U.S. Rep. Pete Sessions, R-Dallas, visited his home district Tuesday and spoke out on several key issues in national politics.
Sessions was touring the North Texas Food Bank, where he spent about two hours seeing the inner workings of the operation.
"I am here on a snapshot day, but every day there are hundreds of volunteers that are here to help North Texas families, children and seniors to get that is necessary and needed," Sessions said.
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NBC 5 political reporter Julie Fine asked Sessions about the latest developments with North Korea. He said the United States does not need to fight fire with fire, because the U.S. military is far superior. He believes the U.S. must be prepared, but also strategic, without challenging North Korea.
"We are handling this in a way that I wish we would not try and up the ante. I believe the North Koreans want the attention, are enjoying the attention, and will continue doing what they are doing. The world needs to be involved. America has always been better when we work with allies, people who have a same or similar viewpoint," Sessions said.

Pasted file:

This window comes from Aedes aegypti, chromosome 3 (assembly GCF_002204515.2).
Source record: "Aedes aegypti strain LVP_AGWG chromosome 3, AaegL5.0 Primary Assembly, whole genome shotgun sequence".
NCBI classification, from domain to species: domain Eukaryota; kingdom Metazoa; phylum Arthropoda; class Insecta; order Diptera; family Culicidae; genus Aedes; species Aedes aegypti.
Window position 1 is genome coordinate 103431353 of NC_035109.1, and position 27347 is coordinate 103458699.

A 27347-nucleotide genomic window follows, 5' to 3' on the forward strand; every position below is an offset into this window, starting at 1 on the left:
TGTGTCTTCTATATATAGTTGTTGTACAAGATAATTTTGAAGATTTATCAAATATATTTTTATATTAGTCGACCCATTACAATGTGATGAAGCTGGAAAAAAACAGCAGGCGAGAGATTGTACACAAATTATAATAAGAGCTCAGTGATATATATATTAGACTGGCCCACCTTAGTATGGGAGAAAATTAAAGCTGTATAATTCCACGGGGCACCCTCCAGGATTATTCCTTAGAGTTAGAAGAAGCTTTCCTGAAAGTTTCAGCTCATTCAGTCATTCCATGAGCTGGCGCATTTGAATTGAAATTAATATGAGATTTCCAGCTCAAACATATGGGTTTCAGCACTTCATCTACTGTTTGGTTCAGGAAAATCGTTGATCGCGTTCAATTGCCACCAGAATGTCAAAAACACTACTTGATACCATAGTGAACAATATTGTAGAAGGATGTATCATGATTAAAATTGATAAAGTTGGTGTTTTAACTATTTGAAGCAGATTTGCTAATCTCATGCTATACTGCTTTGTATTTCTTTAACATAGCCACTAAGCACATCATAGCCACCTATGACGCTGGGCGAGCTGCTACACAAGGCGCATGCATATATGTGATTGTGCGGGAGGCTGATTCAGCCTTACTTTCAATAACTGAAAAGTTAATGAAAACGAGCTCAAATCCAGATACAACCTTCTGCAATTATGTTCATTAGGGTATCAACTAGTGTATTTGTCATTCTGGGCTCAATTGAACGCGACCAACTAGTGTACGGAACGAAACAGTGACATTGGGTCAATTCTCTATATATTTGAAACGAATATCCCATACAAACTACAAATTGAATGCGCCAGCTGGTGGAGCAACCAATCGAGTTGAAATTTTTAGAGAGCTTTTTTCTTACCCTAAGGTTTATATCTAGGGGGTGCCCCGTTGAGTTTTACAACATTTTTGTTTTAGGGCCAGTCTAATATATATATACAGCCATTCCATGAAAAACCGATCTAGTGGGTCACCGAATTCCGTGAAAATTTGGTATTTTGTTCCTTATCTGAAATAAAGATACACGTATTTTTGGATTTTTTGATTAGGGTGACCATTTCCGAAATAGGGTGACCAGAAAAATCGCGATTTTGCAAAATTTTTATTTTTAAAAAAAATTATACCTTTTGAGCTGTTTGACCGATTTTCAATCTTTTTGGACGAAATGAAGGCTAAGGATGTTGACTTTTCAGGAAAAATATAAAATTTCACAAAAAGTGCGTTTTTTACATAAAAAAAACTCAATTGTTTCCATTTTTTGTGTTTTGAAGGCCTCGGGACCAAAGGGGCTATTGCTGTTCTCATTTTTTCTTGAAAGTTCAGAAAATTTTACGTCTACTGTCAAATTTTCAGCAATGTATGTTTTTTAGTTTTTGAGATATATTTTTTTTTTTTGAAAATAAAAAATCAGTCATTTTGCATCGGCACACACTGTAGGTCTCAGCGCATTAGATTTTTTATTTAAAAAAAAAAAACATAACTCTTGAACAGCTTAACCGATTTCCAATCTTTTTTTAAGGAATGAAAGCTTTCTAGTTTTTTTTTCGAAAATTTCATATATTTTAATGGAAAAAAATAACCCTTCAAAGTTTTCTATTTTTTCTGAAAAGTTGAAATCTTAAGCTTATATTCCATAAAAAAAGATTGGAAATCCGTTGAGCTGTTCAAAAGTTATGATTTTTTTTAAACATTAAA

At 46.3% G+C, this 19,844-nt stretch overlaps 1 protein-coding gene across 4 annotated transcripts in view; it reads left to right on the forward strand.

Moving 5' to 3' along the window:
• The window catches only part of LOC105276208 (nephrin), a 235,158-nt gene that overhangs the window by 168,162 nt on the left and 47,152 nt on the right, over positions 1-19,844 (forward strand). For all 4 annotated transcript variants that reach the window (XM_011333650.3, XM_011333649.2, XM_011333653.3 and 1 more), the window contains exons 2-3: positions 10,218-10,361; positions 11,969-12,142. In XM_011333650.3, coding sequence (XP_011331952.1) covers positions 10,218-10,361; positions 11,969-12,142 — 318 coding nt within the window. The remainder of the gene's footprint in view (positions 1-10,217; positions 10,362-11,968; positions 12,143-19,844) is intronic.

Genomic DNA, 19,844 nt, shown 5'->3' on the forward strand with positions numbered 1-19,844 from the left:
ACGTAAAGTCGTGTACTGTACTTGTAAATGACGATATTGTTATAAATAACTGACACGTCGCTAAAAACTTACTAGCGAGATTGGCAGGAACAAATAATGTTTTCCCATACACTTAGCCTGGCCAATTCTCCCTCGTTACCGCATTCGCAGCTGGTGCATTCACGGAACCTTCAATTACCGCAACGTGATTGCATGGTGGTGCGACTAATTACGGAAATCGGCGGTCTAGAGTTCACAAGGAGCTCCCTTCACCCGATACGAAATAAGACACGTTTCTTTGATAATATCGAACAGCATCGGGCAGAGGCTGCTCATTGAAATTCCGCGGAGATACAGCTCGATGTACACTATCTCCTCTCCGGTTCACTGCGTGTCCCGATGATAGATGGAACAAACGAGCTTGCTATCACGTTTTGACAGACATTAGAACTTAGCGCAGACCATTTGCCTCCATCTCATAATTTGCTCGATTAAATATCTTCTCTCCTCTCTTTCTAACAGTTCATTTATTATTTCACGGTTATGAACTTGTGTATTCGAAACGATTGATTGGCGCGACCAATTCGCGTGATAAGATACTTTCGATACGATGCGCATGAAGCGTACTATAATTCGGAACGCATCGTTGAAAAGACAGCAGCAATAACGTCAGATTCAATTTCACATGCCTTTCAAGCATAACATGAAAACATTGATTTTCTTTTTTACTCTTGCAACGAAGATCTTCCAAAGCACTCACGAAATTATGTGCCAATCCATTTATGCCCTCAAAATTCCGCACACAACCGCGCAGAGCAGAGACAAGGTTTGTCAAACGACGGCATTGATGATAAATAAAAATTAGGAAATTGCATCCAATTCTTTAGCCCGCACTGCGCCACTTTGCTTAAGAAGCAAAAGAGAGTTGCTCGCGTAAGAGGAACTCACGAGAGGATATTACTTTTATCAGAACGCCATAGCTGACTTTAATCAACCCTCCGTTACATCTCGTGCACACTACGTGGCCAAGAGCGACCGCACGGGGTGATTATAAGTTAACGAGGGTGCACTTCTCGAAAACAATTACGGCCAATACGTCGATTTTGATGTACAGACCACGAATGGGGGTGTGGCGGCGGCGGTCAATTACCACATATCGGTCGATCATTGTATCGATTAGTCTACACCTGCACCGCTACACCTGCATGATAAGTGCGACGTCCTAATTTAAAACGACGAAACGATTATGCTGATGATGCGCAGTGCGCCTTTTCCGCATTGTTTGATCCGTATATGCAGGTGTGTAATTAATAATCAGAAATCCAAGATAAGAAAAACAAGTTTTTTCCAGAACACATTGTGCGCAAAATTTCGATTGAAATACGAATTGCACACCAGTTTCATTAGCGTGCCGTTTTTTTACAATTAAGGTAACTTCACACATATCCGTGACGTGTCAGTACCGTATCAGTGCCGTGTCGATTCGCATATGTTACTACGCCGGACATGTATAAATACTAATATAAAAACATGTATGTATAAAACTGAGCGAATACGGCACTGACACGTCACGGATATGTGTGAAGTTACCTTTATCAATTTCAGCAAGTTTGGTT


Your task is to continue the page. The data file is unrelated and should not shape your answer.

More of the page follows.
Sessions tweeted quickly after the events in Charlottesville, Va., this past weekend, saying, "The racist white supremacist actions in Charlottesville are completely horrendous."
There have been calls for Confederate monuments to come down in the city of Dallas, so Fine asked Sessions if he agrees with the idea.
"I do not. I think my son attended Stonewall Jackson (Elementary School). It is one of the greatest elementary schools. In no way were they celebrating Stonewall Jackson and everything about him," Sessions said.
"What I am suggesting to you is, is that it is a motivation for us to look back 100 years in our past. This was life in America for some period of time about honoring these people that really ended the war, ended slavery, did those things. And that's what we should be celebrating."